> only half the eighth graders even took algebra and fewer than half of those
> scored "proficient" or better.
>
>> Today's lesson is Chapter 14: probability.
>>
>> "What is probability?" Zika begins. "Rebecca?"
>>
>> "The chance you have of getting something," Rebecca says.
>>
>> "Yeah," Zika says. "This is an important skill in life."
>>
>> Zika displays a confidence in math that is rare for someone who majored in
>>
> political science. "I like teaching math the best," she says.
>
>> They move on to factorials, and before long, Zika has the students doing
>>
> rapid-fire exercises in which she gives them a number and they figure out its
> factorial on a whiteboard and hold it up for her to see. (A factorial is the
> product of all positive integers less than or equal to a given number.) The
> students are generally correct and seem enthralled.
>
>> One of the most common questions about charter schools is whether they
>>
> "cherry pick" the best students and most motivated families.
>
>> Charters are required to take all applicants -- or, if they have more
>>
> students than seats, to hold a lottery. American Indian has never done this
> and was denied a charter to open a new school last fall in part because
> school district officials said administrators were "unable to describe" the
> selection process.
>
>> Roberts and Chavis say they have never had more applicants than seats, so
>>
> they never held a lottery. They also say that they attract a representative
> sample of students from local elementary schools.
>
>> But Ron Smith, the principal of nearby Laurel Elementary, who sent both of
>>
> his own children to American Indian, says that's not the case for students
> from his school.
>
>> Of those who go from Laurel to American Indian, "I'd say 70% are
>>
> academically strong, and 30% are a cross-section. . . . They have kids who I
> know could go anyplace in the state and succeed."
>
>> The school could not provide its students' elementary school test scores,
>>
> so it is hard to say if they were above average. Roberts did provide three
> years of middle school scores for all students who entered American Indian in
> 2004 (with names removed for privacy), showing their progress in math and
> English from sixth to eighth grade. Of the 51 students who entered American
> Indian's middle school that year, only six scored lower than "proficient" in
> both math and English at the end of sixth grade.
>
>> It's impossible to tell whether the students were academically strong at
>>
> the start of sixth grade or were brought up to grade level by the rigors of a
> year at American Indian.
>
>> Of the six who scored below "proficient," three left the school and the
>>
> remaining three showed some progress by the end of eighth grade.
>
>> It isn't clear why the students left. American Indian insists that it has
>>
> never expelled a child but says some leave because their families move or
> decide the school is a poor fit. Of the 51 students who made it through their
> first year, 39 finished.
>
>> "They've had a reputation among the local public schools as being very
>>
> interested in kind of recruiting kids who are going to do well, and getting
> rid of kids who won't," said Betty Olson-Jones, president of the Oakland
> Education Assn., the teachers union. Both Chavis and Roberts strongly deny
> this and say their method works with all children. "Give me the worst middle
> school in America and let us run it," said Chavis. "I guarantee it will
> improve."
>
>> When math ends at 11:40, Zika switches to science. With no lab equipment
>>
> and an emphasis on textbook learning, it is hard to imagine that American
> Indian will turn out the next Darwin or Edison. The students have brought in
> paper towel tubes and, after a discussion of the American space program, Zika
> leads the class outside, where they have about five minutes for a rare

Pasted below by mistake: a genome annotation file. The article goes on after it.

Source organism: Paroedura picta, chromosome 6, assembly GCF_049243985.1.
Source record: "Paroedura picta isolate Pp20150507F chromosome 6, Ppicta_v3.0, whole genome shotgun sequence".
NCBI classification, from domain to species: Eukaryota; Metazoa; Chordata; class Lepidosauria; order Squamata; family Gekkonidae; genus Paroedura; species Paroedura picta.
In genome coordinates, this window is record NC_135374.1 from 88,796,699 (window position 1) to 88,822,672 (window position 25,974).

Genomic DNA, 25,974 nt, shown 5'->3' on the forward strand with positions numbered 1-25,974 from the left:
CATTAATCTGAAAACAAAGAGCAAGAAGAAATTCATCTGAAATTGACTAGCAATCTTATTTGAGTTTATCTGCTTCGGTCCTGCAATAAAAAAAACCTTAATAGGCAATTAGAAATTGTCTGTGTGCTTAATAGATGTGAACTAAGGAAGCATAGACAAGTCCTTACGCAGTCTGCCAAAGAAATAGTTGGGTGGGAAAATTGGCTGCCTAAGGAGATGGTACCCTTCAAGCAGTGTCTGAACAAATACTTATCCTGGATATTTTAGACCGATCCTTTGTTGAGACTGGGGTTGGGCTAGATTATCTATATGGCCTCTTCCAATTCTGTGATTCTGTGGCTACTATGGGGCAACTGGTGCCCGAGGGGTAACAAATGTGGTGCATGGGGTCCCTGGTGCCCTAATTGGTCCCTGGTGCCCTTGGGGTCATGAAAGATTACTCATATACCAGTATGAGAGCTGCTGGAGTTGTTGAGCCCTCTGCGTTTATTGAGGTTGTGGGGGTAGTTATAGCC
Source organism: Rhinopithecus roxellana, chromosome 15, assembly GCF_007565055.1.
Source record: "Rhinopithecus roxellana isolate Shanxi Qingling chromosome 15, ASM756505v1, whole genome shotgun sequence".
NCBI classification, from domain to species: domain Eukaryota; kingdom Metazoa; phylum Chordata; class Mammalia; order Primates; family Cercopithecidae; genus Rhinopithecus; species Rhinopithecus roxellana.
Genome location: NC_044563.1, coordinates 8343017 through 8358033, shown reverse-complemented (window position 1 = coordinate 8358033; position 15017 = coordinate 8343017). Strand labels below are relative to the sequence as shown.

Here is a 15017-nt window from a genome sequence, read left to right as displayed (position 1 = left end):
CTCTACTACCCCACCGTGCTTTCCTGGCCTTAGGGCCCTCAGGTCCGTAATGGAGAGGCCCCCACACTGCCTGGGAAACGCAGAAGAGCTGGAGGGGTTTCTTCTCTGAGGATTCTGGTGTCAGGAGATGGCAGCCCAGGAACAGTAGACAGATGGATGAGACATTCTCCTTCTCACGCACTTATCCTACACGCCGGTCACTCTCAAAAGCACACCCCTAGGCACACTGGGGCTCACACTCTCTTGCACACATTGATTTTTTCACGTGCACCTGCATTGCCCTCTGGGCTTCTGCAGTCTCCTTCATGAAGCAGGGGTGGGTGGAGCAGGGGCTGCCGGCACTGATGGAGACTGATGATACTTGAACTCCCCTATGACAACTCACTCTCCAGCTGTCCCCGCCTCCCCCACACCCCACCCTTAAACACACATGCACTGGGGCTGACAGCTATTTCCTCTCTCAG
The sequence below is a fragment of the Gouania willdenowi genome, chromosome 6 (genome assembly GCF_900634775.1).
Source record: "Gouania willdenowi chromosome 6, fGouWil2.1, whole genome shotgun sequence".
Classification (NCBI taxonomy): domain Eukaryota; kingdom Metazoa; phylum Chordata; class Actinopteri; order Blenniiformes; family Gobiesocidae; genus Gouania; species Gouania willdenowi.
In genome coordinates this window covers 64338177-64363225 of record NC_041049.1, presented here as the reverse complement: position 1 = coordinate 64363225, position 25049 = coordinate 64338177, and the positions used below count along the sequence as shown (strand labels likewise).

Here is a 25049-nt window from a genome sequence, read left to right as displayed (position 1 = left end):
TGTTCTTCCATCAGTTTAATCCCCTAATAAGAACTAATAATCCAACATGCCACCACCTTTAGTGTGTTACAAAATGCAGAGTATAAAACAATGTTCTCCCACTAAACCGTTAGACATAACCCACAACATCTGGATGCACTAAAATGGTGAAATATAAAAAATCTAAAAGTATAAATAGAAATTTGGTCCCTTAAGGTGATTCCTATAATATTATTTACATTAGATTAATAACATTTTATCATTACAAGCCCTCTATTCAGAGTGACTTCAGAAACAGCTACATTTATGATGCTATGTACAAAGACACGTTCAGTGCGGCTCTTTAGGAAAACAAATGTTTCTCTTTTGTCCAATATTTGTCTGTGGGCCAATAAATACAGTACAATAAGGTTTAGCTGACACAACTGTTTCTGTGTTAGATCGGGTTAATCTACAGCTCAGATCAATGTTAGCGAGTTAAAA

> experiment: making rockets. It doesn't go well. With so little time, the
> experiment more or less fizzles, and then it's lunch. Zika admits it was a
> mistake; the next day, she'll have the students discuss what went wrong and
> try again.
>
>> After lunch, it's history (Reconstruction and its legacy), and then
>>
> preparation for a philosophical debate. "Isa, how do you know you're really
> sitting here? How do you know you're not a brain in a dish hooked up to a
> machine?" Zika asks.
>
>> "I am because I think I am," pipes up Terae Collins, paraphrasing
>>
> Descartes.
>
>> This is as fun as it gets.
>>
>> At 2:10, the students have P.E. -- running and calisthenics. No games.
>>
>> The class returns at 2:50 for some last-minute homework instructions.
>>
> School ends at 3. Most stay and do homework until 4 -- just because they can.
>
>> A face appears at the door. It is De-Zhon Grace, a boy who was in Zika's
>>
> class until Barack Obama was inaugurated as president.
>
>> Until then, De-Zhon and his mother had been fairly happy with American
>>
> Indian. "I'm a single mom, and I'm trying to raise an African American young
> man, and I'm very serious about his education," said Chaka Grace.
>
>> But on Jan. 20, De-Zhon stayed home to watch the inauguration with his
>>
> extended family. And that crossed a line for Roberts, who believes that
> nothing -- absolutely nothing -- should get in the way of class. According to
> De-Zhon's mother, Roberts said the boy would receive extra work as punishment
> and that she might rescind his recommendation to a private high school.
>
>> That, said Grace, "took it to another level for me. . . . I felt that was
>>
> evil." She pulled her son out of the school.
>
>> De-Zhon, a neatly dressed, well-spoken boy who came back for a visit,
>>
> conceded that he misses American Indian.
>
>> "I miss my class; I miss my teacher," he said.
>>
>> There are no televisions at American Indian -- no computers in the
>>
> classrooms, either -- so there was no way for students to watch the
> inauguration. But Roberts wants to be clear: They wouldn't have been allowed
> to watch it anyway.
>
>> "It's not part of our curriculum," she said.
>>
>> Love it or hate it, it's the American Indian way.
>>
>> mitchell.landsberg @latimes.com
>>
>>
>> If you want other stories on this topic, search the Archives at
>>
> latimes.com/archives.
>
>> TMS Reprints
>> Article licensing and reprint options
>>
>>
>> Copyright 2009 Los Angeles Times
>>
>>
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>>
>
>
>
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Received on Tue Jun 2 20:44:42 2009